A large body of research has been devoted to answering a fundamental question: Do women substantively represent women more effectively than men do? In hundreds of studies examining large data sets of roll call votes, bill sponsorship, laws enacted and other measures the answer is clear. “Across time, office, and political parties,” political scientist Beth Reingold writes in a comprehensive review, “women, more often than men, take the lead on women’s issues, no matter how such issues are defined.”
Consider just a handful of these studies. Georgetown University’s Michele Swers has found, among other things, that both Democratic and moderate Republican women in Congress have been more likely than men in either party to advance legislation on child care and domestic violence. Even when men and women in the same party hold similar opinions — on reproductive health issues, for example — it is the women officeholders who step up. This is particularly clear at the state level, where legislatures with more women have passed fewer abortion restrictions. Another study analyzed every instance in which a U.S. House seat switched between a woman and man between 1973 and 2002. Controlling for multiple factors, the model generated by that analysis predicts that Democratic and Republican women will offer three times more feminist bills than their male counterparts will…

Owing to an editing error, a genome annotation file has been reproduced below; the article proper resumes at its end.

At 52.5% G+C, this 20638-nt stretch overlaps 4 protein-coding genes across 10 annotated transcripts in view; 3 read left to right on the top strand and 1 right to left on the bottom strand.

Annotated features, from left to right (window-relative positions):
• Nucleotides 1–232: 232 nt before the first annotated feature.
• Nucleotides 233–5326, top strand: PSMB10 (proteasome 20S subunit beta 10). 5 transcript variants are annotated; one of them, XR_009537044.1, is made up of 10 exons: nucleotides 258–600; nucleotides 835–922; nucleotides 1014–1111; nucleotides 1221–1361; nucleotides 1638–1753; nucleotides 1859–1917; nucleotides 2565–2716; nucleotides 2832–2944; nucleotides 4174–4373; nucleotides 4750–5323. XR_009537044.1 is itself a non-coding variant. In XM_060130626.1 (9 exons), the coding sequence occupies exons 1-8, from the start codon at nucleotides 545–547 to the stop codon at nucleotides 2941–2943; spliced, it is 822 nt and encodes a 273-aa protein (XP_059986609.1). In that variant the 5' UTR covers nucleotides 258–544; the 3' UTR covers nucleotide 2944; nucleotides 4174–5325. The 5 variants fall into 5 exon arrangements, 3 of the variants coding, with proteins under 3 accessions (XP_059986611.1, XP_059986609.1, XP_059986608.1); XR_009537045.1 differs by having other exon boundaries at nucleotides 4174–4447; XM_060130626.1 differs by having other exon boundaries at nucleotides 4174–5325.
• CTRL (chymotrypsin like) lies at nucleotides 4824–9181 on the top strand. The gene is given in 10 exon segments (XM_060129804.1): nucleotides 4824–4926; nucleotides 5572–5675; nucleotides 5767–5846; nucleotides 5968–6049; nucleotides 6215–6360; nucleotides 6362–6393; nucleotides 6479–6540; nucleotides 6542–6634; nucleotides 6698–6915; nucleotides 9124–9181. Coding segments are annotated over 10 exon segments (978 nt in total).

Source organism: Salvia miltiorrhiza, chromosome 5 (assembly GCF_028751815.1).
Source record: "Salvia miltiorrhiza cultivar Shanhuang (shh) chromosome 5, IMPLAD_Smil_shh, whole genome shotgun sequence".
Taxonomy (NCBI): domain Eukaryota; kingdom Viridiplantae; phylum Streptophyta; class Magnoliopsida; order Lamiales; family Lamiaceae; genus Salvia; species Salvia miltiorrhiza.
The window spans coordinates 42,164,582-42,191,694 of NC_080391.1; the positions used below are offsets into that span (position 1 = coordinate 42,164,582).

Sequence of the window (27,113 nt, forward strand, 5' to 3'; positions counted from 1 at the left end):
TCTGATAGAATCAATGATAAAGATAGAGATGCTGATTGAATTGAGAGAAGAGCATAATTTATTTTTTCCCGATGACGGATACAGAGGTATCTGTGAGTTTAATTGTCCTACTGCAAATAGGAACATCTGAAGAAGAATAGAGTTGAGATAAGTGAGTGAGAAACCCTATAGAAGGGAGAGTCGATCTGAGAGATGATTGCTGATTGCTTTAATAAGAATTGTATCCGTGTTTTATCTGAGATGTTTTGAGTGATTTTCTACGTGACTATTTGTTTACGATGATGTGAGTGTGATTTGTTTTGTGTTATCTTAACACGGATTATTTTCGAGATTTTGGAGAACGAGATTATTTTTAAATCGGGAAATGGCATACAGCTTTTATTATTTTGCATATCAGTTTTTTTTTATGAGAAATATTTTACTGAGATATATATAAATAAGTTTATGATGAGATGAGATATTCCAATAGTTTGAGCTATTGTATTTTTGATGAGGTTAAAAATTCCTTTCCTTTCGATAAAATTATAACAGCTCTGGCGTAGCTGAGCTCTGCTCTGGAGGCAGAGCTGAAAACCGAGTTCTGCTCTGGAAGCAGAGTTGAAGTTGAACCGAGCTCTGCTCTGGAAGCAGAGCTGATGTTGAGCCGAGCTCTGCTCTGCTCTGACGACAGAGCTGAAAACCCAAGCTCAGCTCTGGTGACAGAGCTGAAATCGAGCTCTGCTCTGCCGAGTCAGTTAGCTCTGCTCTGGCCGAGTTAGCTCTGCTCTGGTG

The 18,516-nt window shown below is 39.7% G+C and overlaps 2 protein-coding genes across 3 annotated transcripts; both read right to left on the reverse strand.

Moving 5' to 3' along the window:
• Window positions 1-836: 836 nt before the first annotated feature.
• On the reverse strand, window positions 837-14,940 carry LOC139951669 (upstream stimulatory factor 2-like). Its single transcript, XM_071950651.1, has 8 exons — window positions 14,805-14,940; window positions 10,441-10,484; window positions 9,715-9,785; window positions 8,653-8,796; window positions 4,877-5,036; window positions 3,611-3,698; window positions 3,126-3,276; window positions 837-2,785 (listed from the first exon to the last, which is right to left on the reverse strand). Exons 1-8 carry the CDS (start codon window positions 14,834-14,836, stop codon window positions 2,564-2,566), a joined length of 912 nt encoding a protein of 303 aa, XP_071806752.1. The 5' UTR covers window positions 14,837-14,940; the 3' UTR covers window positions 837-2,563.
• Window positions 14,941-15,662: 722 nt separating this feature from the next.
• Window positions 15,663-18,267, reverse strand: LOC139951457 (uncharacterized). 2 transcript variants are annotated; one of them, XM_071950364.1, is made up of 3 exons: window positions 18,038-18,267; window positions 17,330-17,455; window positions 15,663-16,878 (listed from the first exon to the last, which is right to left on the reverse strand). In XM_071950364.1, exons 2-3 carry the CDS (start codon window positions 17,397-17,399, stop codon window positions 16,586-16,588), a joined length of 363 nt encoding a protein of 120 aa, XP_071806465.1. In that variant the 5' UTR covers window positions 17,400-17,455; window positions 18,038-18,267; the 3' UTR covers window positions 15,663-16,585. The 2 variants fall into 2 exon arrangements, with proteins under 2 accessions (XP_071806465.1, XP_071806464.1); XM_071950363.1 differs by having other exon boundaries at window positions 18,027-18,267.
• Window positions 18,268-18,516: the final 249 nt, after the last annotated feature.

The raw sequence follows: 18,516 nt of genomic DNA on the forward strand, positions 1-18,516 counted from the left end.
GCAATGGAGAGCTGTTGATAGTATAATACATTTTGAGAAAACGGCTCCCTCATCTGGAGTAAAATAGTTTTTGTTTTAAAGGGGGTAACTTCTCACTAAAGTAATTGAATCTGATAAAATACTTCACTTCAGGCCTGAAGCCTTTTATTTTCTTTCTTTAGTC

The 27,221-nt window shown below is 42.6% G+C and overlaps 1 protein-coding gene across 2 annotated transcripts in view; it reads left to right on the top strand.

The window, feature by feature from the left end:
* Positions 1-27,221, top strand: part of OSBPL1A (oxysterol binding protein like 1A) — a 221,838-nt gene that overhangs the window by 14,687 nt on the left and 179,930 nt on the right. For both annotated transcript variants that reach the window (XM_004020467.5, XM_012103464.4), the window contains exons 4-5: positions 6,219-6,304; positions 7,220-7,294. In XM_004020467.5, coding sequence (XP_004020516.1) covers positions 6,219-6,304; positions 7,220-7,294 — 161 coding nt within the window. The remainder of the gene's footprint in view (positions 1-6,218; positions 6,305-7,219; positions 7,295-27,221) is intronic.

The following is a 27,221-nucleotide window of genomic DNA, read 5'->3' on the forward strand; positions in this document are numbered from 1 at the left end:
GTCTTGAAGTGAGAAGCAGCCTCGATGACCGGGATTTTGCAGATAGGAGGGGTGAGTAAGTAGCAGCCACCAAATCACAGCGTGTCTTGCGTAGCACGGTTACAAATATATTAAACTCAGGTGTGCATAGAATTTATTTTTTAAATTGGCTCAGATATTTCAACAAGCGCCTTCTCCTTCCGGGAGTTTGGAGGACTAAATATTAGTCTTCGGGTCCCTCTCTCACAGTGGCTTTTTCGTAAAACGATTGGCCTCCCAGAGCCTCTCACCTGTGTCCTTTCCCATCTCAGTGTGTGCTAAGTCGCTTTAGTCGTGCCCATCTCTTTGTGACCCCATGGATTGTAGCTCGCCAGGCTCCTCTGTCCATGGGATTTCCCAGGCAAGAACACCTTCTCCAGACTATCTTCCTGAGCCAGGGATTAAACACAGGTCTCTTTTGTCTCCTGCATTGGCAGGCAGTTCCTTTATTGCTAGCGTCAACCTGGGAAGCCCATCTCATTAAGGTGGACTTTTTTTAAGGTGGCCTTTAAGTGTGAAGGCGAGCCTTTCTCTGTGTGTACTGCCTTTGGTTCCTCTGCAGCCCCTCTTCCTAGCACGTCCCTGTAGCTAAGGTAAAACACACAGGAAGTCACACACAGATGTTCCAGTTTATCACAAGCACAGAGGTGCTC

The scholarship, and anecdotal evidence like Mikulski’s story, argues that women should take their distinctive interests and concerns as women into account when they decide how to vote. But we don’t often hear about the interest-based case for electing women.
Certainly part of the explanation is that women voters care about many issues, not just “women’s issues.” Still, their aversion to explicitly advocating for themselves, I suspect, stems from fear of being labeled selfish. From childhood, women imbibe the notion that selfishness, like ambition, make them unlikable and untrustworthy. This may be part of how we get to a moment in which white working-class men’s overwhelming support for Trump or Sanders is called a “movement,” while women’s support for Clinton is dismissed as touchy-feely “identity politics.”